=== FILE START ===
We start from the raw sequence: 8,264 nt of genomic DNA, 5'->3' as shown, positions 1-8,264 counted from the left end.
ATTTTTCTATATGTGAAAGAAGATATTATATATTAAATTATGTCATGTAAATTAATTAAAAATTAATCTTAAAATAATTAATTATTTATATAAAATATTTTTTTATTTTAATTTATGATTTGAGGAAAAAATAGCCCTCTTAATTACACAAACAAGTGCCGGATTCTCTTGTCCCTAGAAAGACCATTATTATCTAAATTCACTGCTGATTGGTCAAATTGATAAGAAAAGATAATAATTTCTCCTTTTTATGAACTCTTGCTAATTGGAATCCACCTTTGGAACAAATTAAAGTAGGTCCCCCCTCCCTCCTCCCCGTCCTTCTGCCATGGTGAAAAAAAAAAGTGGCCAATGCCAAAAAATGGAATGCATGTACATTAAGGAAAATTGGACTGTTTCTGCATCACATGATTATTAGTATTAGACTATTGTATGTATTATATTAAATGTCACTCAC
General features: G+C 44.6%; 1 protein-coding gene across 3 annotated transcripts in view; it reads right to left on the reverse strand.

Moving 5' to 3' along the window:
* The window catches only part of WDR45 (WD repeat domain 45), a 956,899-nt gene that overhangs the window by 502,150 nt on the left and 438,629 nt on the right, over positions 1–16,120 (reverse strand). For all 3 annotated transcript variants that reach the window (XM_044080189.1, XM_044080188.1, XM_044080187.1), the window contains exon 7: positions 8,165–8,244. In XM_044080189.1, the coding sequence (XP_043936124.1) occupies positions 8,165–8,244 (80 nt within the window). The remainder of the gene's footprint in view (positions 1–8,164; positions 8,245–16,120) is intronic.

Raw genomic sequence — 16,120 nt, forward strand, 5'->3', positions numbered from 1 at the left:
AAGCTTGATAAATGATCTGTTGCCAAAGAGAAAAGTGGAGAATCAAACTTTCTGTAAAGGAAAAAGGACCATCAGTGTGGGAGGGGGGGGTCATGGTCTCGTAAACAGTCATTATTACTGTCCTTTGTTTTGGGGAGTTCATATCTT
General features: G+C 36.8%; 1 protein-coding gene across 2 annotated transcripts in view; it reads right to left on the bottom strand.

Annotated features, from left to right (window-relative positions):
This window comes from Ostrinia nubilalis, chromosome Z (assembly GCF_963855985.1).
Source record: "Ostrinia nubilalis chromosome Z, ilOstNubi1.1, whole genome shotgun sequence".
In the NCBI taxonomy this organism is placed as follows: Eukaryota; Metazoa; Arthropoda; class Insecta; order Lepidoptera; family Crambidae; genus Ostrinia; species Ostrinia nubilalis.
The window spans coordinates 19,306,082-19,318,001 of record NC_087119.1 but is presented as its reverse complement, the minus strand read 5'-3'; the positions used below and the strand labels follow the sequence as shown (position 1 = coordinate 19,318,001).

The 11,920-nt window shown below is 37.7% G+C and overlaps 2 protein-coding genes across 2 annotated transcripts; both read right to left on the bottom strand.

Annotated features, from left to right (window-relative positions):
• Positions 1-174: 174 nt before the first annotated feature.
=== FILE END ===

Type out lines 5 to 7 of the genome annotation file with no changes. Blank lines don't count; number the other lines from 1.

* The window catches only part of WDR45 (WD repeat domain 45), a 956,899-nt gene that overhangs the window by 502,150 nt on the left and 438,629 nt on the right, over positions 1–16,120 (reverse strand). For all 3 annotated transcript variants that reach the window (XM_044080189.1, XM_044080188.1, XM_044080187.1), the window contains exon 7: positions 8,165–8,244. In XM_044080189.1, the coding sequence (XP_043936124.1) occupies positions 8,165–8,244 (80 nt within the window). The remainder of the gene's footprint in view (positions 1–8,164; positions 8,245–16,120) is intronic.

Raw genomic sequence — 16,120 nt, forward strand, 5'->3', positions numbered from 1 at the left:
AAGCTTGATAAATGATCTGTTGCCAAAGAGAAAAGTGGAGAATCAAACTTTCTGTAAAGGAAAAAGGACCATCAGTGTGGGAGGGGGGGGTCATGGTCTCGTAAACAGTCATTATTACTGTCCTTTGTTTTGGGGAGTTCATATCTT